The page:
As if thy blessings had spare days,

But such a heart whose pulse shall be thy praise.

Martha +

The Power of WE

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One of the most popular things to do at Diocesan Council this weekend was to go to a photo-booth and get our picture taken holding the letters ‘WE’.

Since I have the attention span of a flea unless there is a narrative being told,  Diocesan Councils can’t help but be kind of boring to me. They are after all business meetings, mostly, and yet this weekend in College Park, there was this “dearest freshness deep down things,” as GM Hopkins puts it, because sometimes ‘WE-NESS” WOULD JUST WELL UP AMONGST US!!  Do you know what I mean?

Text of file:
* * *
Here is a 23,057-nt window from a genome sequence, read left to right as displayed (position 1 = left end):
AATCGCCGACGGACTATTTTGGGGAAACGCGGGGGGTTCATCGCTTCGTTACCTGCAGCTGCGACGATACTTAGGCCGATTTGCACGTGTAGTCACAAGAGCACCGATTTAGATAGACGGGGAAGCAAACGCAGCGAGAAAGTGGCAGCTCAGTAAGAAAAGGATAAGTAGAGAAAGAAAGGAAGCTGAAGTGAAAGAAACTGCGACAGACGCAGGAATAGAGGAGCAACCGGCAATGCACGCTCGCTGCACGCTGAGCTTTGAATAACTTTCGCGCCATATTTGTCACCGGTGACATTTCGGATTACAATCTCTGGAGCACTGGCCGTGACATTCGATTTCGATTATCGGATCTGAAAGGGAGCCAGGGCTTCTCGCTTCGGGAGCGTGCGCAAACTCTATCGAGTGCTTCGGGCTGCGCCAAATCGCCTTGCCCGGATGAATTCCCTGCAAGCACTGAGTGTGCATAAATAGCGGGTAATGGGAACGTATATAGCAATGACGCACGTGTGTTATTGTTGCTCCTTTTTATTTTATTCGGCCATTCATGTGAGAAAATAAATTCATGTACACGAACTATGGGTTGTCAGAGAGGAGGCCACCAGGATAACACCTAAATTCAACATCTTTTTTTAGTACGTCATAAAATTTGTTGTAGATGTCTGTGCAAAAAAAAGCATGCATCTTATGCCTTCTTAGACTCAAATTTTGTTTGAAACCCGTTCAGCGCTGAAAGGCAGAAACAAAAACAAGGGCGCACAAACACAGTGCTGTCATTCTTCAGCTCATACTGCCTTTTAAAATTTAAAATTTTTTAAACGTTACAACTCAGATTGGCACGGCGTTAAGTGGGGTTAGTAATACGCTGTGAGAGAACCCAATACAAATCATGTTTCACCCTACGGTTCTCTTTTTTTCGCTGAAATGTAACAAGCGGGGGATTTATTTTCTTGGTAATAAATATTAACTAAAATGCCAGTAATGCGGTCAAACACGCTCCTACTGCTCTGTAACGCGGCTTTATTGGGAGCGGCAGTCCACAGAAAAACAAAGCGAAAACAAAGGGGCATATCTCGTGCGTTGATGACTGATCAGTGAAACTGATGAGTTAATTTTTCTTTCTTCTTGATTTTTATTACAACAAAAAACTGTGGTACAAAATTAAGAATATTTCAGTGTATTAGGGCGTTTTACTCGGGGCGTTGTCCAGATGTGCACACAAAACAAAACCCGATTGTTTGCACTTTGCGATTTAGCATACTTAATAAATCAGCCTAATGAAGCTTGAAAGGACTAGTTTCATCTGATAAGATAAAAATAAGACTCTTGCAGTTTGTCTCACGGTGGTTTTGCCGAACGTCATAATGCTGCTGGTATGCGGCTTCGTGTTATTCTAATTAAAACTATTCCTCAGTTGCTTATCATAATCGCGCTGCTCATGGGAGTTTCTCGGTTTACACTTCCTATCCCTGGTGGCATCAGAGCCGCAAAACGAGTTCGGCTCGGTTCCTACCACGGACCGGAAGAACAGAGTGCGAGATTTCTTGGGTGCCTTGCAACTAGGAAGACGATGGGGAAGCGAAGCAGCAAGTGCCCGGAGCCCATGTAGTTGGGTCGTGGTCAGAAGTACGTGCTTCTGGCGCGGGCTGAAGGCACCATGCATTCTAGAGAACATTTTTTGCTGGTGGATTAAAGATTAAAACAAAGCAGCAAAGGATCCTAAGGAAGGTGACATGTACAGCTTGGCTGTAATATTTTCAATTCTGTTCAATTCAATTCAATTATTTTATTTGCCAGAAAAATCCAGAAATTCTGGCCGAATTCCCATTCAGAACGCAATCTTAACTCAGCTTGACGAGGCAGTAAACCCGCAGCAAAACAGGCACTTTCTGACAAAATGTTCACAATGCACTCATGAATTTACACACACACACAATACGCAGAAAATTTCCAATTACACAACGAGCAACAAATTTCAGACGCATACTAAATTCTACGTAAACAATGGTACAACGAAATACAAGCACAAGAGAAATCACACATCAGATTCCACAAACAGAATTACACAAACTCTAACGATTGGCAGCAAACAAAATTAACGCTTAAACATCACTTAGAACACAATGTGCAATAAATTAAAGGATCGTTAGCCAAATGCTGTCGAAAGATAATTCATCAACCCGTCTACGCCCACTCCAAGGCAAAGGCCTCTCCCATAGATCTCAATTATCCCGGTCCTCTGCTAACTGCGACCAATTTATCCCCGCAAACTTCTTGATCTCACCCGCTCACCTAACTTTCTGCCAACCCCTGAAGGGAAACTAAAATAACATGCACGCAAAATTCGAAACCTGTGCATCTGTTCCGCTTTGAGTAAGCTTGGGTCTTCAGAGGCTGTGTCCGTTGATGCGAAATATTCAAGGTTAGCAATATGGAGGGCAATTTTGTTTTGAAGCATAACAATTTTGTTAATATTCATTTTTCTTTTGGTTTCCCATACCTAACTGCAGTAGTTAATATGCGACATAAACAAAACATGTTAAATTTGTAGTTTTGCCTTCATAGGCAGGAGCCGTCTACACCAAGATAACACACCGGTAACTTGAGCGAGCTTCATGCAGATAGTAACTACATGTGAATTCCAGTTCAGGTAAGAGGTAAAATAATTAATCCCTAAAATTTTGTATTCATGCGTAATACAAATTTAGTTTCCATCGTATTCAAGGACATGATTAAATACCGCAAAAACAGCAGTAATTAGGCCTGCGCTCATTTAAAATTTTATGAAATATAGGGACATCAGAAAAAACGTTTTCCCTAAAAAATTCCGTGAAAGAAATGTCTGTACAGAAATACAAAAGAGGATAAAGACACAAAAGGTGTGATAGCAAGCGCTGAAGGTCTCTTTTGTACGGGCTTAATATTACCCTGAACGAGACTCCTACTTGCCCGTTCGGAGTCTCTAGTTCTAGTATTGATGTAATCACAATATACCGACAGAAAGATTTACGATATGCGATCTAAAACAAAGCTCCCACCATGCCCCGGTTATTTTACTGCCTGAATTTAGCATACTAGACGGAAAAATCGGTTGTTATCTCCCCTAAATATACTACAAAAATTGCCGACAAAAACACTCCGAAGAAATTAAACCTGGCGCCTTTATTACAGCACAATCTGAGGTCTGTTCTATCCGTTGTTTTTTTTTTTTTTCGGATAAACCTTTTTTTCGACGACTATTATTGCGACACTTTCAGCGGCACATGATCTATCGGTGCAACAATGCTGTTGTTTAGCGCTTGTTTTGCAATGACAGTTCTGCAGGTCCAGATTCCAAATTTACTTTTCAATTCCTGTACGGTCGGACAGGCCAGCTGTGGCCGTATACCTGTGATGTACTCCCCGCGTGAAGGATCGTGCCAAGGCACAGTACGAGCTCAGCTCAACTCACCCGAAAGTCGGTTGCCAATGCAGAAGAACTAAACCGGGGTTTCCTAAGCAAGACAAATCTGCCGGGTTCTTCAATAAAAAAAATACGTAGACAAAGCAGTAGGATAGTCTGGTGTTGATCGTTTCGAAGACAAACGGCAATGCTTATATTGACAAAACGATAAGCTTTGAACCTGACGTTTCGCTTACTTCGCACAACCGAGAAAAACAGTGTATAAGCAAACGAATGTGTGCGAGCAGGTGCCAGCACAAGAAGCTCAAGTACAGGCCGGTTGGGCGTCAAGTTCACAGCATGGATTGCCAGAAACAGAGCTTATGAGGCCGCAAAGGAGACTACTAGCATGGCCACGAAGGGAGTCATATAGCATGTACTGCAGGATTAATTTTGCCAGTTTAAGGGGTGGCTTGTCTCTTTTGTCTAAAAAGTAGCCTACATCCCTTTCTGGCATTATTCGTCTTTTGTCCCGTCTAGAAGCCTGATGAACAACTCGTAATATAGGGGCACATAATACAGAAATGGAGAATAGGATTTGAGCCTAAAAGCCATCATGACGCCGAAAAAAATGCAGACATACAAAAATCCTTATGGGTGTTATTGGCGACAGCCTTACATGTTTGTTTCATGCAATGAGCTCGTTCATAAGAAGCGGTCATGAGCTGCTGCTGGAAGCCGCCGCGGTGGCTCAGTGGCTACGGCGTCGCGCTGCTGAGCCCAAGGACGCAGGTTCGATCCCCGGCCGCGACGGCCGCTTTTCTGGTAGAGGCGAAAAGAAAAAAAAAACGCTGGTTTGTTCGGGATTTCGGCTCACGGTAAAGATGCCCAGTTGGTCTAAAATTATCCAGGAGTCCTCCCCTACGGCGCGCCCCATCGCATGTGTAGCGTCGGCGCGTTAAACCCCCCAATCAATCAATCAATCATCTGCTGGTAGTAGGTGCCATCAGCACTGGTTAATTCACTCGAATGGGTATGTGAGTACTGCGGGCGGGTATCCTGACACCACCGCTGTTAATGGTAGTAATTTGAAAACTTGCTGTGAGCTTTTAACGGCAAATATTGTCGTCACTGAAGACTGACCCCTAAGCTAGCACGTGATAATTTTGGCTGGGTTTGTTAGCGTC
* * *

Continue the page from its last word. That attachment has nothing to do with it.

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A table full of Saints—Janet Todd, Gretchen Chateau, Tim Black, Me, Dottie Miller, Ken Stewart, Cameron Newton, Scott Porter, Bruce Garner! Bruce performed a miracle when he  WORD-crafted some almost unanimously approved wording for a hotly debated resolution calling our governmental leaders to use language respecting the dignity of all.  WE Saints were really, really proud of Bruce. He brought the whole meeting together and coincidentally got US out in time to go home for Saturday lunch and football for which everyone was grateful.  Yay Bruce!! 

Another reason why the gathering worked for me was that WE did tell some stories.  Here’s one I didn’t tell because I was too busy living it.